LANSING, Mich. (WOOD) — Nearly half of young adult drivers in Michigan admit to sending messages from their cellphones while on the road, a new survey shows.
Glengariff Group, Inc. surveyed 400 Michigan drivers between the ages of 20 and 30 years old; 41 percent said they texted or emailing regularly while driving.
More than 26 percent of those surveyed said they texted or emailed while driving on a daily basis, despite the state law that prohibits reading, manually typing or sending a text message while driving.
The director of the Office of Highway Safety Planning said the surveyed drivers “have an overwhelming desire to remain connected with others no matter what the risk,” leading to the growing problem of distracted driving.
Despite the danger, 51 percent admitted to texting at night and 22 said they texted while driving in snow.
A total of 56 percent of drivers were most likely to text on a local road.
While nearly one in five young adult drivers said they were addicted to their cellphone, they did identify some deterrents. Among those surveyed, 77 percent said they would be much less likely to text or read texts if a child was in their vehicle; 53 percent said they would be less likely to text while driving if the punishment included points on their driving records.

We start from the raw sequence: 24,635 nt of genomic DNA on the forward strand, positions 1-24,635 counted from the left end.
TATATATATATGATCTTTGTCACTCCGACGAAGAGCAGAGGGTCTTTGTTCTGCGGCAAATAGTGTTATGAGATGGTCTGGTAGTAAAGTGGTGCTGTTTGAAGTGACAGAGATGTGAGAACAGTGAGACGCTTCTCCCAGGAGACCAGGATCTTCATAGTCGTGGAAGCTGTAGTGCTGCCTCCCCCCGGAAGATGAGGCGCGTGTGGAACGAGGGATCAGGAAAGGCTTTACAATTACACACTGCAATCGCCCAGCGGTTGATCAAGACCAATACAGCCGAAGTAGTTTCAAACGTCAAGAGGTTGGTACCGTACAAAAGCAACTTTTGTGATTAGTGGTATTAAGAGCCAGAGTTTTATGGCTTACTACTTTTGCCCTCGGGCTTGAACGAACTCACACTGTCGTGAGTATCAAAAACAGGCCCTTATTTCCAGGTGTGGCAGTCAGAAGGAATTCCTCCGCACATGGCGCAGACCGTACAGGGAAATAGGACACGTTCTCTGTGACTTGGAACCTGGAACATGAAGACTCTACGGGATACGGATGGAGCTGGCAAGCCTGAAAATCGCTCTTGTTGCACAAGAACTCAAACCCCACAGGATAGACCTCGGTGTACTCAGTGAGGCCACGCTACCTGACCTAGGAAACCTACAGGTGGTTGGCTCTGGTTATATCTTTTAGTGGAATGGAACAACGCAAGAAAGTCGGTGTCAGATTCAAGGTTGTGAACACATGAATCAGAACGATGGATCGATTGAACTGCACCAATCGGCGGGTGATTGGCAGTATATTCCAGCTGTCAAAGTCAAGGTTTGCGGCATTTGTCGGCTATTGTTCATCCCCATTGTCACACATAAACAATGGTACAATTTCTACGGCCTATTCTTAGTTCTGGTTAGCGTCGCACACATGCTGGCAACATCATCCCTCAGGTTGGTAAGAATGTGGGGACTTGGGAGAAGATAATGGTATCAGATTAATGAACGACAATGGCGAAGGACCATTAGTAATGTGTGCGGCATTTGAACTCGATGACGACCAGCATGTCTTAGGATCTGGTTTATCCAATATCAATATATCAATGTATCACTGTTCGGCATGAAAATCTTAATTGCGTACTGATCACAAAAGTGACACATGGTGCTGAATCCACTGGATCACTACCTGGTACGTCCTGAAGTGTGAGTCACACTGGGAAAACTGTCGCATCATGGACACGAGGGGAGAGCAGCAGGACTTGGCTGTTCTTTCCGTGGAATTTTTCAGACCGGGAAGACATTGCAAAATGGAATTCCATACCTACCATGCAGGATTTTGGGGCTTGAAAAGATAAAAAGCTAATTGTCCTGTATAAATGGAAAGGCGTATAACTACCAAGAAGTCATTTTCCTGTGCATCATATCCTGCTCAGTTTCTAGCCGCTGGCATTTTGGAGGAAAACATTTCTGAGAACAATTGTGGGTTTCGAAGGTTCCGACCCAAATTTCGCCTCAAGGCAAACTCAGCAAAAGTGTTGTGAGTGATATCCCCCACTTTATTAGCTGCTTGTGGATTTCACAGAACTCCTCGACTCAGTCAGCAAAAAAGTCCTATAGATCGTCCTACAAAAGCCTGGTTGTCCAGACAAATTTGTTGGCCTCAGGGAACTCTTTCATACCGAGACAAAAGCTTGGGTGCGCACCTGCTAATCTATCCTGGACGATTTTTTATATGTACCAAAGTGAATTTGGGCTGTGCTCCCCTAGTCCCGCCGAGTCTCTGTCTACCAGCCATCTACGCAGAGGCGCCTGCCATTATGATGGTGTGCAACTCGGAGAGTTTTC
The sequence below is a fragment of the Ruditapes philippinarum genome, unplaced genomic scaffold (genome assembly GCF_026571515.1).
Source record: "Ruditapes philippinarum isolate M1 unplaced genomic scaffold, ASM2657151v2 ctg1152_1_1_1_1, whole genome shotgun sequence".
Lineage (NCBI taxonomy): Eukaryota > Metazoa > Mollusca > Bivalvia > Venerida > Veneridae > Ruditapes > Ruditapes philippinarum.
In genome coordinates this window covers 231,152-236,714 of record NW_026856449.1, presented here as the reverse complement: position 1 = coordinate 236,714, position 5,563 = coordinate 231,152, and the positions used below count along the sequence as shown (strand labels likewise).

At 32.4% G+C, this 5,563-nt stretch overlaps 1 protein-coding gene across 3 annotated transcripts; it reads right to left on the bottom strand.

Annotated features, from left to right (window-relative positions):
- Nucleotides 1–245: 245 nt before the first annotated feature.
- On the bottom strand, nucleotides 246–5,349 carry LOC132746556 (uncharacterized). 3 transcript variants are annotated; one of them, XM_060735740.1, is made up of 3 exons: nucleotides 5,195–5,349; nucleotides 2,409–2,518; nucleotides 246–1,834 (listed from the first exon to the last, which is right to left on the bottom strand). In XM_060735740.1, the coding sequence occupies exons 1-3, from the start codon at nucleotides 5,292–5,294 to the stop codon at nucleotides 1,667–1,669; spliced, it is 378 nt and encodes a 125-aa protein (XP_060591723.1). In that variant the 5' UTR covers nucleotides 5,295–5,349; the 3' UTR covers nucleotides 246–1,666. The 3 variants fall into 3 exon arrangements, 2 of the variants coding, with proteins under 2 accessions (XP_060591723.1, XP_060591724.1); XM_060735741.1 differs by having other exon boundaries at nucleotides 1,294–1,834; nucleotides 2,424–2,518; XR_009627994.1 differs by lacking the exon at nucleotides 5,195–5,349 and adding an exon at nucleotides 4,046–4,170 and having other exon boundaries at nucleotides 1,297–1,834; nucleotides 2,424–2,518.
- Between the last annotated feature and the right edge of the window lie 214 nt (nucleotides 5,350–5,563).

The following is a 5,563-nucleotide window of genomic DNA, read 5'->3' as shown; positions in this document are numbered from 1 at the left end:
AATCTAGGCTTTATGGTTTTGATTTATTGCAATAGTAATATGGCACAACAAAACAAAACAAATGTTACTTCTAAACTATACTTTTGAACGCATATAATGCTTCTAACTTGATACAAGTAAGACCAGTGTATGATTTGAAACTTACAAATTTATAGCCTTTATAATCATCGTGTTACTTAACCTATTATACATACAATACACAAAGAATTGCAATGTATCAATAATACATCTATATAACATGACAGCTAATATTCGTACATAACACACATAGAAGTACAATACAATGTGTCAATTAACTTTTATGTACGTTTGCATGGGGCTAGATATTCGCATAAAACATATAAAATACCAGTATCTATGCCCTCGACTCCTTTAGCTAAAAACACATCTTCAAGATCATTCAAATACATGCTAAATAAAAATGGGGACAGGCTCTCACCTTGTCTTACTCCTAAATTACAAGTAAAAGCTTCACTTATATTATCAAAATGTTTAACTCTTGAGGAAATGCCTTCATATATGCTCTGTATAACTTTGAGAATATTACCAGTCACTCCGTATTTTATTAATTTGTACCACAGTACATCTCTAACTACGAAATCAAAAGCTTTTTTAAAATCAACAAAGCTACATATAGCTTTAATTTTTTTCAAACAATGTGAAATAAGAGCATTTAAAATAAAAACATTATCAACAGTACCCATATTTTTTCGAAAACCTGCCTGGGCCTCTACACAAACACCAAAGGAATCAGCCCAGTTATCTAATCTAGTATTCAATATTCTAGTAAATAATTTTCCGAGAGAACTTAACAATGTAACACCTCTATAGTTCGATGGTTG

The punishment for breaking Michigan’s current texting ban is a $100 fine for the first offense. The fine doubles after that.
The OHSP says it plans to use the results from the survey it commissioned to come up with strategies to curb the number of distracted driving crashes, which rose roughly 40 percent between 2014 and 2015.